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View Full Version : Who the underdogs represent.



stillakid
10-23-2007, 08:12 PM
In ANH, the Rebels themselves are the underdogs. They represent the generic David (Rebels) vs. Goliath (Empire).

In ESB, the character of Cloud City sort of represents the "normal" guy who gets inadvertently dragged into a larger conflict.

In ROTJ, the Ewoks represent the quintessential battle of man vs. machine. "au Naturale" vs. Technology. That sort of thing.

In TPM, the Gungans represent the oft lambasted Star Trek nerd. Jar Jar is that dork everyone remembers from school who just never understands how geeky he really is. And Revenge of the Nerds style, it is the dorks who come to save the day.

But what about AOTC and ROTS?

El Chuxter
10-23-2007, 08:51 PM
The Jedi who can't fight, but swing their lightsabers in circles while running around; and the kids who get sliced in half.

bigbarada
10-23-2007, 11:11 PM
In TPM, the Gungans represent the oft lambasted Star Trek nerd. Jar Jar is that dork everyone remembers from school who just never understands how geeky he really is. And Revenge of the Nerds style, it is the dorks who come to save the day.

lol

Interesting point, there really are no underdog characters for the audience to empathize with in Ep2 or 3. Everyone is just a badass fighting other badasses. How boring is that?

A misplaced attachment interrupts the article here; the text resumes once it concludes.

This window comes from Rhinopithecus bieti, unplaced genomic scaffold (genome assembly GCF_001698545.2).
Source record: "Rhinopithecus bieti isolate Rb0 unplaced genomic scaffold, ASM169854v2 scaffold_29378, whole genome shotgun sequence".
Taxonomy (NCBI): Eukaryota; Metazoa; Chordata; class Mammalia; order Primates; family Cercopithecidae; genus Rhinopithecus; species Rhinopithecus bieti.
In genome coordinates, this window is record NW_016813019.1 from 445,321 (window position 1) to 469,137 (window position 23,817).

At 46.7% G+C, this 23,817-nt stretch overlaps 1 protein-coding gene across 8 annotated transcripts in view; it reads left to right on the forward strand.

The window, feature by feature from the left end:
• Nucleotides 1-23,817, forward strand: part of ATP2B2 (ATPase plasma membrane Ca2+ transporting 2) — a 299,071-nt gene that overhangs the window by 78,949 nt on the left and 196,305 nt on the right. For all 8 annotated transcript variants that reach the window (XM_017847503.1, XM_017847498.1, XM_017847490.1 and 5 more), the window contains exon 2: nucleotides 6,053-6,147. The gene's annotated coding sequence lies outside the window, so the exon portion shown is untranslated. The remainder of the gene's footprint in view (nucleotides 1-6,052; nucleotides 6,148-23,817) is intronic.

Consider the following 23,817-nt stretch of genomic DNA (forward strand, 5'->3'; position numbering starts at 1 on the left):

That's probably why the prequels feel so cold and detached. Even in Ep1, the Gungans are too dorky and mentally-challenged for audiences to want to empathize with them

JediTricks
10-24-2007, 03:37 PM
The senate, who is lazy and totally apathetic.

stillakid
10-24-2007, 05:43 PM
The senate, who is lazy and totally apathetic.

Interesting thought, although "the Senate" isn't really personified by anyone in particular. Also, the "Senate" winds up being destroyed, more or less, as it is supposedly the icon of the Democratic Republic. The Senate essentially killed itself by accepting the idea of a Galactic Empire. It would be as if the Rebels in ANH raised the white flag or if those on Cloud City didn't run away from the bad guys after Lando made the announcement. In other words, while the Republic (represented by the Senate) is really the overall victim of the Star Wars Saga, it is difficult to feel any sympathy for "it" when "it" allowed its own demise "with thunderous applause." Perhaps I could feel a bit more sympathy for "it" if "they" (Senators) didn't just cave into the announcement by a creepy old man as easily as Hayd-akin dropped to his knees to pledge his allegiance. The Senate accepting the dictatorial rule of Palpatine is as logical as Hayd-akin threatening to turn Palps in one minute, then joining him the next.